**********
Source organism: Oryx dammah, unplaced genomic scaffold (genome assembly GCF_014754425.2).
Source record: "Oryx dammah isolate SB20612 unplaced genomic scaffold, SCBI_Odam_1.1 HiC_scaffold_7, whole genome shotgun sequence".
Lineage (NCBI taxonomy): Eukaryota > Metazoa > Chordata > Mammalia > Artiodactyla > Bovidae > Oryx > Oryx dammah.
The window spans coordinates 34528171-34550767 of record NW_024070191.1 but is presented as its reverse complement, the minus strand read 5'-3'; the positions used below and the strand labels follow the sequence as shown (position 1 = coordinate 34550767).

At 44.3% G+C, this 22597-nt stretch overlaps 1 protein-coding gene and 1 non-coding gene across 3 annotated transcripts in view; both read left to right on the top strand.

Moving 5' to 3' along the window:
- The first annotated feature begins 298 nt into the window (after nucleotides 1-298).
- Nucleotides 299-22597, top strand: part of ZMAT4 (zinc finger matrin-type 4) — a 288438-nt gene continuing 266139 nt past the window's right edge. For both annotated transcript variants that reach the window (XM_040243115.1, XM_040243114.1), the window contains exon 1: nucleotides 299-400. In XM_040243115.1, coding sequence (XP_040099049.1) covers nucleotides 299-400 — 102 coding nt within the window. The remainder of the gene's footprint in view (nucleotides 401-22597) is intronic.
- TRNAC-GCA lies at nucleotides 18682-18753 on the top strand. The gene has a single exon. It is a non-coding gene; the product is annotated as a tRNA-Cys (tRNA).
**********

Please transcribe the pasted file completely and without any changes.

Source organism: Oryx dammah, unplaced genomic scaffold (genome assembly GCF_014754425.2).
Source record: "Oryx dammah isolate SB20612 unplaced genomic scaffold, SCBI_Odam_1.1 HiC_scaffold_7, whole genome shotgun sequence".
Lineage (NCBI taxonomy): Eukaryota > Metazoa > Chordata > Mammalia > Artiodactyla > Bovidae > Oryx > Oryx dammah.
The window spans coordinates 34528171-34550767 of record NW_024070191.1 but is presented as its reverse complement, the minus strand read 5'-3'; the positions used below and the strand labels follow the sequence as shown (position 1 = coordinate 34550767).

At 44.3% G+C, this 22597-nt stretch overlaps 1 protein-coding gene and 1 non-coding gene across 3 annotated transcripts in view; both read left to right on the top strand.

Moving 5' to 3' along the window:
- The first annotated feature begins 298 nt into the window (after nucleotides 1-298).
- Nucleotides 299-22597, top strand: part of ZMAT4 (zinc finger matrin-type 4) — a 288438-nt gene continuing 266139 nt past the window's right edge. For both annotated transcript variants that reach the window (XM_040243115.1, XM_040243114.1), the window contains exon 1: nucleotides 299-400. In XM_040243115.1, coding sequence (XP_040099049.1) covers nucleotides 299-400 — 102 coding nt within the window. The remainder of the gene's footprint in view (nucleotides 401-22597) is intronic.
- TRNAC-GCA lies at nucleotides 18682-18753 on the top strand. The gene has a single exon. It is a non-coding gene; the product is annotated as a tRNA-Cys (tRNA).